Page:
VOLUME 28 NO. 9 | FEBRUARY 21 - 27, 2009

Malaysian king calls for racial unity

Last updated 2-19-09 at 12:44 p.m.

KUALA LUMPUR, Malaysia (AP) — On Feb. 16, Malaysia’s king called for increased efforts to promote racial harmony in the multiethnic nation, saying that the government will prosecute anyone seen to be dividing the people.

The comments by Sultan Mizan Zainal Abidin, Malaysia’s constitutional monarch, come amid rising racial polarization, although the Malay Muslim majority still has generally amicable relations with the large ethnic Chinese and Indian communities.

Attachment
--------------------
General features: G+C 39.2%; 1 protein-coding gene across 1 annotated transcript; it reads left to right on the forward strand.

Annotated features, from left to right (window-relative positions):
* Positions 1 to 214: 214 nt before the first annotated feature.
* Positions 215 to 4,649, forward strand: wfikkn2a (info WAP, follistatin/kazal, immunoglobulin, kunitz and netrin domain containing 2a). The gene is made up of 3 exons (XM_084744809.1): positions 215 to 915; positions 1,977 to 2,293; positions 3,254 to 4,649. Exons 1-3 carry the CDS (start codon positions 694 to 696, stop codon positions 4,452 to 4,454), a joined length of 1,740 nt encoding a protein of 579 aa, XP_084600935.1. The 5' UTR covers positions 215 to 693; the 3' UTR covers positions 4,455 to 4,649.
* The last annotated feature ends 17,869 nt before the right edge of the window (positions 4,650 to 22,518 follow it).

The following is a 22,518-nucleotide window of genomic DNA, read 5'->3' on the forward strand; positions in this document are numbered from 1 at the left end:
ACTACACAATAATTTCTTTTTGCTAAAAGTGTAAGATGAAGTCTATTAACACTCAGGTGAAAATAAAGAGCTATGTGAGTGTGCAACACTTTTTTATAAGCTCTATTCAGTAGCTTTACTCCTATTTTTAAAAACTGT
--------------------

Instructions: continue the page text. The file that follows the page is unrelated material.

“I am saddened that after 51 years of independence, narrow racial issues are still being raised by certain parties,” he said in a speech to open a new session of Parliament.

“In order to preserve racial harmony and the country’s stability, I want to stress that the government will not hesitate to take action against anybody who tries to disunite the people,” he said in warning to his parliament.
He did not name the groups said to be causing divisions or explain what action the government would take against violators.

Ethnic divisions in Malaysia have deepened in recent years amid increasing complaints by minorities about special privileges enjoyed by Malays in jobs, education, and other areas. Some also say their religious rights have become secondary to Islam. The government has denied any unfair treatment. (end)


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